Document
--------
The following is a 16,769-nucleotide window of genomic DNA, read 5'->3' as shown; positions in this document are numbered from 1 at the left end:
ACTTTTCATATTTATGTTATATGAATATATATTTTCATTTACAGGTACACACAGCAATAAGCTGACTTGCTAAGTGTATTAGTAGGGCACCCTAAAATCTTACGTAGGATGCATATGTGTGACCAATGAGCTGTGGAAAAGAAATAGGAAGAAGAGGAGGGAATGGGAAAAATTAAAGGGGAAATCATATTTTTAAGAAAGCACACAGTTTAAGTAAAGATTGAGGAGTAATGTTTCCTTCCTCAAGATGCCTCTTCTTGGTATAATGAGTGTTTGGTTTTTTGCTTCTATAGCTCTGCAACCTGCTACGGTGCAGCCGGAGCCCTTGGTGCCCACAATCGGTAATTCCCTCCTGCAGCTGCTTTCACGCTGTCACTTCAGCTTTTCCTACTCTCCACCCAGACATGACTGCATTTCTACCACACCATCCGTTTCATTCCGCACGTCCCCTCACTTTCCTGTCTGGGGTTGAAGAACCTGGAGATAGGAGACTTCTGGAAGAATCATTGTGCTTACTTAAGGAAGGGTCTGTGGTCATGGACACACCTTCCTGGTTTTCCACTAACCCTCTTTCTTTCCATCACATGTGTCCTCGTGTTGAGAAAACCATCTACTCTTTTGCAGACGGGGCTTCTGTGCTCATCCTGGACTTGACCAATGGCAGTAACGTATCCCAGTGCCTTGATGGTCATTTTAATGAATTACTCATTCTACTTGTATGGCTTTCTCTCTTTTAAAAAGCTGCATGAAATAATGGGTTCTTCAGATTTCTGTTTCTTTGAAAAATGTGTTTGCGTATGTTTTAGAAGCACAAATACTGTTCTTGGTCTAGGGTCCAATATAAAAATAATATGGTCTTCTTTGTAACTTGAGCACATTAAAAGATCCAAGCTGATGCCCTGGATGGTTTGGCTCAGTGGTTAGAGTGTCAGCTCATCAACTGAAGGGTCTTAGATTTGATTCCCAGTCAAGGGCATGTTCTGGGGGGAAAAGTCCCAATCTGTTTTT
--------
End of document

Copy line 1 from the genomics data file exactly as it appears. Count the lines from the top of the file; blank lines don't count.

The following is a 16,769-nucleotide window of genomic DNA, read 5'->3' as shown; positions in this document are numbered from 1 at the left end: